Always remember: a duck is a duck and a fish is a fish. Fail to see the difference as a consultant and down you go. Sometimes it seems like a farm or a pond captures more of the essence of our profession than a business school.
In an earlier post about consulting (Open letter to my colleagues incl. myself) I wrote that being in service of the customer means coaxing your customer into ownership of the situation and at the same time staying the background as a coach or a play director.
There are two main pitfalls a consultant should be aware of:
1. The Ego Trap: In the flow of the adrenalin and other boosting hormones that is caused by positive feedback on our rhetoric and initiatives we take, we forget that we are there in service of the customer. Instead of being in service, our ego takes over, we become the star of the play, collect the flowers and the compliments, send a big fat invoice and head off to another customer. Climbing on stage yourself and solving the problem may be nice but the customer did not learn anything and he or she is even more dependent on you for further developments. Consultants on stage solving the customers’ problems have missed the point.
2. Change Agent Readiness: Most of the times there is another dynamic at work. In the lifecycle of the project you are delivering, the sponsor of the project may be ready to climb on stage, but the agents – who are supposed to be ambassadors – may not be quite ready to tackle that job. As a result, you take the easy way out: giving the fish instead of teaching them how to fish. Intelligent consultants know that involvement during the project lifecycle is the key point they should focus on.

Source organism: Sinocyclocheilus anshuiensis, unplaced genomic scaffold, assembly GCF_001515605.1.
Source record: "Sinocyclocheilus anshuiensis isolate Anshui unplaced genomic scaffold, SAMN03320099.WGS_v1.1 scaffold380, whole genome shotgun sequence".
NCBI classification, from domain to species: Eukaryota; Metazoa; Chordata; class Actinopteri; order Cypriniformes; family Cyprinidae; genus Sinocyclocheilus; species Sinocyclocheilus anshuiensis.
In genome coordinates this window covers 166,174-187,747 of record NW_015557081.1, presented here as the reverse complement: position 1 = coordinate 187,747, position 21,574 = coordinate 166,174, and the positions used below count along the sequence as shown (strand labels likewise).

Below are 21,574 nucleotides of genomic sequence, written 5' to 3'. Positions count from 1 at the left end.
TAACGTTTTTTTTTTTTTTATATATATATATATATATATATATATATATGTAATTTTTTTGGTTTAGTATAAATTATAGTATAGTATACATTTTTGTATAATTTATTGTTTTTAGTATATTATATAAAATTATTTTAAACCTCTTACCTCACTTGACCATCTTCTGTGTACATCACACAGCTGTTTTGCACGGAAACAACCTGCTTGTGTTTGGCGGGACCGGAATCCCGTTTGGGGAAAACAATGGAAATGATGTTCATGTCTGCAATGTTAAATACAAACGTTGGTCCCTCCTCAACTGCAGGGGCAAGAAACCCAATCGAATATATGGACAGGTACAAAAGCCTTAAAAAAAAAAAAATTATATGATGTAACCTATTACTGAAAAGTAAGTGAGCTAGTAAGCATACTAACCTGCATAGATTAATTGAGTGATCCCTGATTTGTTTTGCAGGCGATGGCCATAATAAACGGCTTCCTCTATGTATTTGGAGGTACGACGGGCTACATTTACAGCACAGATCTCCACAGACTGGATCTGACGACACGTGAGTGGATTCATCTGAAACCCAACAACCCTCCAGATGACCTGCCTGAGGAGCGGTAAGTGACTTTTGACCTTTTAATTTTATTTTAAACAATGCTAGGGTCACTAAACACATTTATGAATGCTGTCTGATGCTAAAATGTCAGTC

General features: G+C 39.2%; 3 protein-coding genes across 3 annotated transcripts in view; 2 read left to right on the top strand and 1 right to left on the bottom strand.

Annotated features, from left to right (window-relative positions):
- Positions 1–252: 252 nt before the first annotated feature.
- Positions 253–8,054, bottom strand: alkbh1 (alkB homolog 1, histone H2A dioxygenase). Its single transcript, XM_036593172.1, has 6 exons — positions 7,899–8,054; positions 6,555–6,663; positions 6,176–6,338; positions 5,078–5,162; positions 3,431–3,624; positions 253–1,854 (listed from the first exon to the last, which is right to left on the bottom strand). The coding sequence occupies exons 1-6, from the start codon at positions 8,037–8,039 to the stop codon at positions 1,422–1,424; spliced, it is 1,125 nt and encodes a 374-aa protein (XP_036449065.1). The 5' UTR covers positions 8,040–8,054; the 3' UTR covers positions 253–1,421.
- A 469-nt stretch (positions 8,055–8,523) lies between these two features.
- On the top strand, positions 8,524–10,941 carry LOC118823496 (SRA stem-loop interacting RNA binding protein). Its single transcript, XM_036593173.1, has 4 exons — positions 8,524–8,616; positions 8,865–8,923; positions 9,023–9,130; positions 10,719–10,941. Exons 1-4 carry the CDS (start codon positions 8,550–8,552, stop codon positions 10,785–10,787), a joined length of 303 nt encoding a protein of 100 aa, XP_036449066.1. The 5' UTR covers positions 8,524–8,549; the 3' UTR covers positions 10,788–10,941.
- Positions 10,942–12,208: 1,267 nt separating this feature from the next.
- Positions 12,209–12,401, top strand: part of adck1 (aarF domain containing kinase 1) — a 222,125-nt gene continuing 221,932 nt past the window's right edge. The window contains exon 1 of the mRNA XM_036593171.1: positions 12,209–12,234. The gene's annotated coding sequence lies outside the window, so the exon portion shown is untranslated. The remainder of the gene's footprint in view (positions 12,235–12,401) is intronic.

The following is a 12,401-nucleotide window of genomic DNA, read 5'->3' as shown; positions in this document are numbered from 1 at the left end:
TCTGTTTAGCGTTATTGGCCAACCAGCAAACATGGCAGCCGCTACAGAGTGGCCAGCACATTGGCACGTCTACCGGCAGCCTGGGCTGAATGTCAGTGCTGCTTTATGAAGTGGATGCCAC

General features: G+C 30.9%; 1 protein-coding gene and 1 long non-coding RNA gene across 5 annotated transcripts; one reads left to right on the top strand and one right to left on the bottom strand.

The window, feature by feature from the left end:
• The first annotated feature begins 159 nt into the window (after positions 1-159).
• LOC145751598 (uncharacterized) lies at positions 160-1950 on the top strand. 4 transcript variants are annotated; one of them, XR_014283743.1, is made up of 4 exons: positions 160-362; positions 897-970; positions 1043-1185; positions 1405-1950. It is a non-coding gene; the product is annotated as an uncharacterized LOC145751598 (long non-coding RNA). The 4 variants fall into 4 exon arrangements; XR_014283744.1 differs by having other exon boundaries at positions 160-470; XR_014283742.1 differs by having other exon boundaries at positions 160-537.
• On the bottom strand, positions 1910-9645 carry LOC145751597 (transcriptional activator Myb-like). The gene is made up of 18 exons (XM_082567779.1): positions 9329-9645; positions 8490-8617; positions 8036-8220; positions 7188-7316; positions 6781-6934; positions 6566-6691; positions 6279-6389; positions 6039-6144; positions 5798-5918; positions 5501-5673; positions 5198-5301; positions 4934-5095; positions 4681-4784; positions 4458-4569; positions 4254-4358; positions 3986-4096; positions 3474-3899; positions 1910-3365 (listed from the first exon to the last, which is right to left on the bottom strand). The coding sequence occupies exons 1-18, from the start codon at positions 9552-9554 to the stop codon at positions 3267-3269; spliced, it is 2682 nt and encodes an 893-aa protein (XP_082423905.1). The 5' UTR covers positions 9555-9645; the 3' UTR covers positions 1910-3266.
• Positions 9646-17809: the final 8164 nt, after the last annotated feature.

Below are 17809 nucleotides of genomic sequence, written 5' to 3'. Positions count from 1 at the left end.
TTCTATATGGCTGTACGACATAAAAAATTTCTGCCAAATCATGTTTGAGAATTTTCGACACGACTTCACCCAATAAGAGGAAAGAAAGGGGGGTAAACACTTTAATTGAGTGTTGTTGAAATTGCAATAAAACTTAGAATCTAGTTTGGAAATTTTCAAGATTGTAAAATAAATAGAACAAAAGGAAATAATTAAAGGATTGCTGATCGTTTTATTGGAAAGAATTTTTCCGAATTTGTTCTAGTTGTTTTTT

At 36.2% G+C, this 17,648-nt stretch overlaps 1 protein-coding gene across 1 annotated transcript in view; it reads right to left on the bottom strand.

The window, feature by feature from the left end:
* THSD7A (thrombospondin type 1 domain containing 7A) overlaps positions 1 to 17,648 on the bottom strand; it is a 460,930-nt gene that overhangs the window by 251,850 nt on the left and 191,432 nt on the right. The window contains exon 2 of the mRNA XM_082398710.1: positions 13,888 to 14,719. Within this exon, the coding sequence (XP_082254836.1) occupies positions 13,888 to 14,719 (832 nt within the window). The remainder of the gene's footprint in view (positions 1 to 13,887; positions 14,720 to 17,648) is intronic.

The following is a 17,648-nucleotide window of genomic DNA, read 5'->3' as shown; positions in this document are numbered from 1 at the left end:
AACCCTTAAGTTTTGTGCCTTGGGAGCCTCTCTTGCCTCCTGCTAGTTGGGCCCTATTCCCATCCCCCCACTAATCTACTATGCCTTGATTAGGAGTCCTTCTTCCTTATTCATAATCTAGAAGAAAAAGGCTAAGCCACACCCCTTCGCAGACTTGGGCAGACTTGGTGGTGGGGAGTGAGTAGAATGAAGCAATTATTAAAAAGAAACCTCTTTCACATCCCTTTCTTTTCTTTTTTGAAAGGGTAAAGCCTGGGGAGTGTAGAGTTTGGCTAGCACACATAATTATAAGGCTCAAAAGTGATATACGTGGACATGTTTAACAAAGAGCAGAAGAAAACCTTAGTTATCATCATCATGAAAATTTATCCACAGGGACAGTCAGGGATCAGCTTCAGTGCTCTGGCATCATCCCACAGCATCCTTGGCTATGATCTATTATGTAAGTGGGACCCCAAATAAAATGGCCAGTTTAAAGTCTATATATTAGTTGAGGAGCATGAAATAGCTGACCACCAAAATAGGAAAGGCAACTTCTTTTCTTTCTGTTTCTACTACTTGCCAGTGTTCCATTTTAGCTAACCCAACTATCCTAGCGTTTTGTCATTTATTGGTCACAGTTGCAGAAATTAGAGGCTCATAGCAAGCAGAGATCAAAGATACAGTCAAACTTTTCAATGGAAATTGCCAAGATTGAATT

About a month ago I was thinking how I could make that point clear in front of a large group of key users who are supposed to take ownership of a project by the time it goes live. I kept thinking about the fishing-thing and I came up with a metaphor that allows me to underscore the importance of taking ownership towards my customers.
First, I make it clear that is not my job to sell this project in the field towards their service engineers, technicians, accountants, invoice controllers, truck drivers, team leaders, etc. I do want to be there to support them, but having me explain the project to their peers and colleagues would be the same as a duck explaining to the fish how to swim.
At best a duck can tell the fish in which direction they should be swimming. But in the context of large change projects, the fish need more support than that. They need another fish telling them how to get there. They need someone who knows their context from within. The duck only knows the water from the surface. Moreover – invisible to the duck – duck-credibility in front of the fish equals zero.
Finally, our job as a consultant – be it external or internal (HR business partners, IT account managers, etc…) – is to become aware of the limitations of a duck and agree on the expectations with our agent-fish upfront: a duck is a duck and a fish is a fish. It is a useful distinction if you don’t like ending up like the duck above.
I have used this metaphor several times already and the feedback I receive is that it sticks. If you like it, you could give it a try and let know if it works for you as well – OK?